Peter L. Arenella

Professor of Law Emeritus

  • B.A. Wesleyan University, 1969
  • J.D. Harvard, 1972
  • UCLA Faculty Since 1987

Peter Arenella teaches Criminal Law, Criminal Procedure, and seminars on moral agency and criminal law excuse theory. In 1999 he received the School of Law's Rutter Award for Excellence in Teaching. He is a nationally recognized criminal law and procedure scholar, writing about the relationship between criminal and moral responsibility by exploring competing conceptions of criminal culpability and moral agency at work in immaturity and mental disability defenses (e.g., insanity, diminished capacity, mental retardation). His moral agency work in philosophical and legal journals has generated considerable commentary and is frequently cited in ongoing debates about the justifications for criminal punishment. He has also written extensively on the privilege against self incrimination and grand jury practices.

Professor Arenella clerked for the Chief Justice of the Massachusetts Supreme Judicial Court and practiced criminal law as both a public defender and private counsel. He then taught at Rutgers, the University of Pennsylvania, and Boston University, where he won that university's prize for excellence in teaching.

State and federal courts, including the U.S. Supreme Court, have cited Professor Arenella's articles, and congressional committees have sought his advice and testimony. He gives annual lectures on Supreme Court decisions to federal and state appellate judges and speaks regularly on criminal law issues to civic groups, attorneys, judges, law faculty, and students across the country. He has worked as a legal consultant for ABC News, National Public Radio, and in Los Angeles KNX radio and KTLA Channel 5, and he achieved national prominence for his media commentary on the O.J. Simpson and other trials. He is a fanatical Boston Red Sox fan.

Bibliography

  • Articles And Chapters
    • The Perils of T.V. Legal Punditry, 1998 University of Chicago Legal Forum Symposium Issue 25-52 (1998).
    • Miranda Stories, 20 Harvard Journal of Law & Public Policy 375-87 (1997).
    • Televising High Profile Trials: Are We Better Off Pulling the Plug?, 37 Santa Clara Law Review 879-912 (1997).
    • Demystifying the Abuse Excuse: Is There One?, 19 Harvard Journal of Law & Public Policy 703-09 (1996).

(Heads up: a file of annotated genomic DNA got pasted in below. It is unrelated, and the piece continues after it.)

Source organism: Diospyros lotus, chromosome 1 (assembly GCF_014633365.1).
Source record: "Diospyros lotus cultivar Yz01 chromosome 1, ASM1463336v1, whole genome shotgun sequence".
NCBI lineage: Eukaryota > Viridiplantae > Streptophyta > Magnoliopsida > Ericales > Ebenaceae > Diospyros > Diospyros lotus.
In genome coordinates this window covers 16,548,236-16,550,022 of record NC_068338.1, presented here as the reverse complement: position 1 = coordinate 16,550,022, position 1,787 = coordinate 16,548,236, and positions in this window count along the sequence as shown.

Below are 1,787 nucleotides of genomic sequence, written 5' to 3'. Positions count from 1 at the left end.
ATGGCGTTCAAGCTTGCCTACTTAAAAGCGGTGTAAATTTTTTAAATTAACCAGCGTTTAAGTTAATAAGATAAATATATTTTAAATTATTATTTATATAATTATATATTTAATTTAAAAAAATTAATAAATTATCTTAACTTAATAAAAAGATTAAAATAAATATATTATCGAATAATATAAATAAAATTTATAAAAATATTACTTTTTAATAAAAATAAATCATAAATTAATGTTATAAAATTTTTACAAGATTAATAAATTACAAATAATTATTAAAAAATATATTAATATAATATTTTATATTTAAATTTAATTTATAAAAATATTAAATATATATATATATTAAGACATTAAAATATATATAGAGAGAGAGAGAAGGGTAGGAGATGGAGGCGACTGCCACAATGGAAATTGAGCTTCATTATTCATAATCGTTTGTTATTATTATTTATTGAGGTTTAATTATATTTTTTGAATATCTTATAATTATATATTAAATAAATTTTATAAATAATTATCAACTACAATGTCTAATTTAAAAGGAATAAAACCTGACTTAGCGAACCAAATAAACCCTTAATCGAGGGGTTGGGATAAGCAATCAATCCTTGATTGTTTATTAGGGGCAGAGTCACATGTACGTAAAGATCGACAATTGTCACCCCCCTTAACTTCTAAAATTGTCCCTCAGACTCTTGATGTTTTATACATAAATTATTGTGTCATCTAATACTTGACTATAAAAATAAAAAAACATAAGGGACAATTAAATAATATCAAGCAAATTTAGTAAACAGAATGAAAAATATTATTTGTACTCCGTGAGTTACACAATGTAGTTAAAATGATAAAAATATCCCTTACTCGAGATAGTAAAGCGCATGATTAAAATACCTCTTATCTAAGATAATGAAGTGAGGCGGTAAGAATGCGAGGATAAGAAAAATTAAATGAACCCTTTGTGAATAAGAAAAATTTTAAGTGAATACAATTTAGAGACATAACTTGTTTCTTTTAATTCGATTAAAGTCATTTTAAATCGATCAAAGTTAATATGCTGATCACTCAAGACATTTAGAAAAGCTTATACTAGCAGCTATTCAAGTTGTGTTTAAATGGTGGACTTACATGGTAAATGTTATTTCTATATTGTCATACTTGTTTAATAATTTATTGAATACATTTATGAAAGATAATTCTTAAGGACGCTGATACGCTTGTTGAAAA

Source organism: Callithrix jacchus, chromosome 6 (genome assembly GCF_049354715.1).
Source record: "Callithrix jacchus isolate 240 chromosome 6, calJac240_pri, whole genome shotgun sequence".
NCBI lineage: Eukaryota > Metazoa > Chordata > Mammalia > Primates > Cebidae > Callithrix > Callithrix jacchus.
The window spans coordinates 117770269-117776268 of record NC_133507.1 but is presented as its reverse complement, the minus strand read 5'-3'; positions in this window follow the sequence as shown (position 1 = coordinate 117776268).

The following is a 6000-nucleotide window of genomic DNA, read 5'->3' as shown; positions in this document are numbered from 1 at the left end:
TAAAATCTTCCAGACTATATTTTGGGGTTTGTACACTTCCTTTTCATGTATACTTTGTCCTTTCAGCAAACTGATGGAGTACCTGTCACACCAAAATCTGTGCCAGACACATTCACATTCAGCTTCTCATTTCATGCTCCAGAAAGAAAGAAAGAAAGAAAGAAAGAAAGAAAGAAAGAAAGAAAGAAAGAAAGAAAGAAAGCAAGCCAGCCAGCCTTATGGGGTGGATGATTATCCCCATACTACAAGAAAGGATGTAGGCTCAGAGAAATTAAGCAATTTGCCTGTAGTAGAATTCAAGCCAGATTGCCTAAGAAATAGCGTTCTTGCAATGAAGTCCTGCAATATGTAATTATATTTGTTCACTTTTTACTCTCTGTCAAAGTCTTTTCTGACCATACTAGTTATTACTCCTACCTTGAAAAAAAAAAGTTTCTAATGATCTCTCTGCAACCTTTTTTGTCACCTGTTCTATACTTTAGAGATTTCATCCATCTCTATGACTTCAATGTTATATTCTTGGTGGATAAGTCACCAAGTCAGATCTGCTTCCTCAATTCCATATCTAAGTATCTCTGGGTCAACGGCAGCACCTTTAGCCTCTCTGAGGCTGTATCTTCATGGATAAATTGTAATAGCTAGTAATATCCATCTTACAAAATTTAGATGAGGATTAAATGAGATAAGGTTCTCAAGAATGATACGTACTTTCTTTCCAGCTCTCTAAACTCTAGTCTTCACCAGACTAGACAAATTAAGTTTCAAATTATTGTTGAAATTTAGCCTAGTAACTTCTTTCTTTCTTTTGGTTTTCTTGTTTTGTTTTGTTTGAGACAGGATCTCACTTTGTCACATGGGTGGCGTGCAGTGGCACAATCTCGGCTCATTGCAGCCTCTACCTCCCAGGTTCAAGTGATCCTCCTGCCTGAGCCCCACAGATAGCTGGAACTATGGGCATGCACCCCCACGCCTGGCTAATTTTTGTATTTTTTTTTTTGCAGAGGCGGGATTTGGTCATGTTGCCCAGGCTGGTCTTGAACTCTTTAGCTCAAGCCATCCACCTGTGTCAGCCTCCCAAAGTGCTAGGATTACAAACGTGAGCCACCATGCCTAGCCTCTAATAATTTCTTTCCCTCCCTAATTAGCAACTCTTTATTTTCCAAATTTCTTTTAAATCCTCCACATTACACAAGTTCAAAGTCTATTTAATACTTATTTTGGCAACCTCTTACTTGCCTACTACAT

• O. J. Lessons, 69 Southern California Law Review 1233-65 (1996).
    • Simms Memorial Lecture Explaining the Unexplainable: Analyzing the Simpson Verdict, 26 New Mexico Law Review 349-66 (1996).
    • Convicting the Morally Blameless: Reassessing the Relationship between Legal and Moral Accountability, 39 UCLA Law Review 1511-622 (1992).
    • Contributor, in Encyclopedia of the American Constitution: Supplement I (edited by Leonard W. Levy, Kenneth L. Karst et al., Macmillan, 1992).
    • Character, Choice and Moral Agency: The Relevance of Character to Our Moral Culpability Judgments, 2 Social Philosophy & Policy 59-83 (1990). Reprinted in Crime, Culpability and Remedy 59-83 (edited by Ellen F. Paul et al., Blackwell, 1990).
    • Diminished Capacity, 2 in Encyclopedia of Crime and Justice 612-17 (edited by S. Kadish, Free Press, 1983).
    • Rethinking the Functions of Criminal Procedure: The Warren and Burger Courts’ Competing Ideologies, 72 Georgetown Law Journal 185-248 (1983).
    • Reflections on Current Proposals to Abolish or Reform the Insanity Defense, 8 American Journal of Law and Medicine 271-84 (1982).
    • Reporter, in ABA Grand Jury Policy and Model Act (ABA Section of Criminal Justice, 1982). Prior edition: 1st, 1977.
    • Schmerber and the Privilege against Self-Incrimination: A Reappraisal, 20 American Criminal Law Review 31-61 (1982).
    • Reforming the State Grand Jury System: A Model Grand Jury Act, 13 Rutgers Law Journal (1981).
    • Reforming the Federal Grand Jury and the State Preliminary Hearing to Prevent Conviction without Adjudication, 78 Michigan Law Review 463-585 (1980). Reprinted in 7 National Journal of Criminal Defense 299-443 (1981).
    • The Diminished Capacity and Diminished Responsibility Defenses: Two Children of a Doomed Marriage, 77 Columbia Law Review 827-65 (1977).
  • Other
    • The Perils of Punditry (In Pro Per Column), California Lawyer (October, 1997).
    • Daily Column on Simpson Trial Developments, Legal Pad (January-October, 1995).
    • Victims Must Be Held Accountable for Their Own Crimes, Los Angeles Daily Journal (Jan. 28, 1994).
    • Are Kids Who Lash Back Culpable? (When Victims Strike Back; Part 2), Los Angeles Times (Aug. 4, 1993).
    • Should the Law Blame the Victim Who Takes Revenge? (When Victims Strike Back; Part 1), Los Angeles Times (Aug. 3, 1993).
    • Dissecting the King Verdict: Prosecutor’s Mistakes, Jurors’ Subconscious Racism, Led to Acquittals, Los Angeles Daily Journal (May 7, 1992).
    • Prosecutions Error’s, Jury’s Attitudes May Have Acquitted LAPD Officers, Daily News Viewpoint (May 3, 1992).
    • Burger Court Took a Different Road, Los Angeles Times (June 27, 1986).
    • “Right” to Silence Diluted by the Burger Court, National Law Journal (Aug. 1, 1983).
    • Book Review, 80 Columbia Law Review (1980). Reviewing Mental Disabilities and Criminal Responsibility, by Herbert Fingarette and Ann Fingarette Haus.